The Telegraph
Since 1st March, 1999
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Driving to a goal of equality
Chaitali Chatterjee

This woman has clocked up many firsts, from refereeing to driving. But for Chaitali Chatterjee, steering life by her own rules is what is important. And being a woman has not deterred her from pursuing her dreams, be it playing professional football or driving a bus.

Brought up with three brothers, the woman from Belghoria admits to being a tomboy from childhood. Doing everything they did, and doing it better, mattered most to this 30-something woman of substance. “I have always been more interested in playing ‘male’ sports,” she states matter-of-factly. But while cricket was a pastime, soccer was a passion.

So it was that this die-hard Mohun Bagan fan went on to represent Bengal in the women’s national league, 1999 and 2000. And in the six-odd years that she was a member of the Income Tax team, Chaitali had more wins than losses, playing in the right-half position. The para games proved to be a valuable training ground.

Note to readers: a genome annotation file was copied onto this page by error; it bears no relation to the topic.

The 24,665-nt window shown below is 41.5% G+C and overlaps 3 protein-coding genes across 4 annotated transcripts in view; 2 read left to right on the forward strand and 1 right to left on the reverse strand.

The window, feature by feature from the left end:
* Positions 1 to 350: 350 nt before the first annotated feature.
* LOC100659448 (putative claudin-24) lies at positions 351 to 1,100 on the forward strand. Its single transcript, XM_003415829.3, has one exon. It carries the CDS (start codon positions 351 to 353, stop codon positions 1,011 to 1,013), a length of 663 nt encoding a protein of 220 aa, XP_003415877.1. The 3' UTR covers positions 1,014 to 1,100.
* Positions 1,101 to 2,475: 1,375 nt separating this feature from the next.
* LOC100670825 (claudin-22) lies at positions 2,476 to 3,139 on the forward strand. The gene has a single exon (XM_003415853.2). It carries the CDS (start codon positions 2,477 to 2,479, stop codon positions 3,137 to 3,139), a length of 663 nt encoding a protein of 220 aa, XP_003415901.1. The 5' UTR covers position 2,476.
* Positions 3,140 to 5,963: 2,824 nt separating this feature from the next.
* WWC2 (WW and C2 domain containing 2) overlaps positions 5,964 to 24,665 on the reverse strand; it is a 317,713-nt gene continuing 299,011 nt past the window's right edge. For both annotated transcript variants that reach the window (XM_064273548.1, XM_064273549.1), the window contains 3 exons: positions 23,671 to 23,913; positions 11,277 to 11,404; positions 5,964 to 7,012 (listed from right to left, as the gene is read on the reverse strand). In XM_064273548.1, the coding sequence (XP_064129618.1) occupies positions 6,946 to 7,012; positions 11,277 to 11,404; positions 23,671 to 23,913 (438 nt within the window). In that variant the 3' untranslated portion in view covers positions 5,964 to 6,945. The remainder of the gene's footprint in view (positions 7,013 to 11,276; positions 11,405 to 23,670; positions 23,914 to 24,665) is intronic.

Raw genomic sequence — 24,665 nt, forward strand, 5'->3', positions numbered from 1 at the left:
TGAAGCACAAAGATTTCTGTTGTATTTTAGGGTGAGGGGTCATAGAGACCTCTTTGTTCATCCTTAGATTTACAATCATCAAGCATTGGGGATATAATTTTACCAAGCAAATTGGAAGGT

The crowning glory in this woman’s soccer story came in October 1995, when she became the first female referee in Asia on the football field. Refereeing has been her top priority ever since. From women’s league to men’s matches, in the second division, Chaitali takes her responsibility seriously. Having scored her last goal in March 2001, her priority now is refereeing. But she has no regrets about hanging up her boots.

She’s single by choice and coping comfortably in a man’s world. Driving a bus is not everyone’s cup of tea, but it comes naturally to her. Every day, from Ultadanga to Ruby Hospital, Chaitali drives a battery-powered bus, ferrying passengers to and fro. Although it is an “entirely different” experience to driving a car, she remains unfazed.

“As far as I know, I am the only woman bus driver in the city. In the beginning, it was scary, and I even had a small accident once. But after a few times, I got used to it. I am very careful, because it is a big responsibility, having peoples’ lives in your hands. But it is my job,” she says.

And therein lies the crux of the problem of women’s lib, feels Chaitali. “How can you expect women to become equal to men and move forward in life if no one is willing to give them jobs' They need a source of economic independence first, before they can think about anything else. But there are very few people offering jobs to us. I was lucky, and the government also helped, but there aren’t too many like me,” she laments.

Doing her bit, however, counts as a small step for womankind, she feels. And the “little social work” that Chaitali does for the less fortunate in her neighbourhood — she calls it “my duty” — is just one of the facets of this modern woman.

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